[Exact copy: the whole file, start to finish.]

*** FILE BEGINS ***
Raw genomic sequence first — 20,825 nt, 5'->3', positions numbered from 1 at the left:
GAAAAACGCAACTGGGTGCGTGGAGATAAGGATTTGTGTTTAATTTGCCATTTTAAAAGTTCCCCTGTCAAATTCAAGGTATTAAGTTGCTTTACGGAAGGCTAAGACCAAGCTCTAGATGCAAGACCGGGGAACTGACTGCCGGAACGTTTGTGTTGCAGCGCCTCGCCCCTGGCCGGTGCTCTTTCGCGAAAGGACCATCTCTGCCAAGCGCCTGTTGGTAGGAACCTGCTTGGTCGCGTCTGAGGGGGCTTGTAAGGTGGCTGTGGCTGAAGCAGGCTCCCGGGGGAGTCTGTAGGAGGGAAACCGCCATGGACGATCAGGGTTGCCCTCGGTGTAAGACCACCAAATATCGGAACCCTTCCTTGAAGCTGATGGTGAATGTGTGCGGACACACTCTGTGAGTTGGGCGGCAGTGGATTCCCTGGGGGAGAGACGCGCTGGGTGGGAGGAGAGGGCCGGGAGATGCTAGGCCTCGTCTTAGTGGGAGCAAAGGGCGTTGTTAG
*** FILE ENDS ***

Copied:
Raw genomic sequence first — 20,825 nt, 5'->3', positions numbered from 1 at the left:
GAAAAACGCAACTGGGTGCGTGGAGATAAGGATTTGTGTTTAATTTGCCATTTTAAAAGTTCCCCTGTCAAATTCAAGGTATTAAGTTGCTTTACGGAAGGCTAAGACCAAGCTCTAGATGCAAGACCGGGGAACTGACTGCCGGAACGTTTGTGTTGCAGCGCCTCGCCCCTGGCCGGTGCTCTTTCGCGAAAGGACCATCTCTGCCAAGCGCCTGTTGGTAGGAACCTGCTTGGTCGCGTCTGAGGGGGCTTGTAAGGTGGCTGTGGCTGAAGCAGGCTCCCGGGGGAGTCTGTAGGAGGGAAACCGCCATGGACGATCAGGGTTGCCCTCGGTGTAAGACCACCAAATATCGGAACCCTTCCTTGAAGCTGATGGTGAATGTGTGCGGACACACTCTGTGAGTTGGGCGGCAGTGGATTCCCTGGGGGAGAGACGCGCTGGGTGGGAGGAGAGGGCCGGGAGATGCTAGGCCTCGTCTTAGTGGGAGCAAAGGGCGTTGTTAG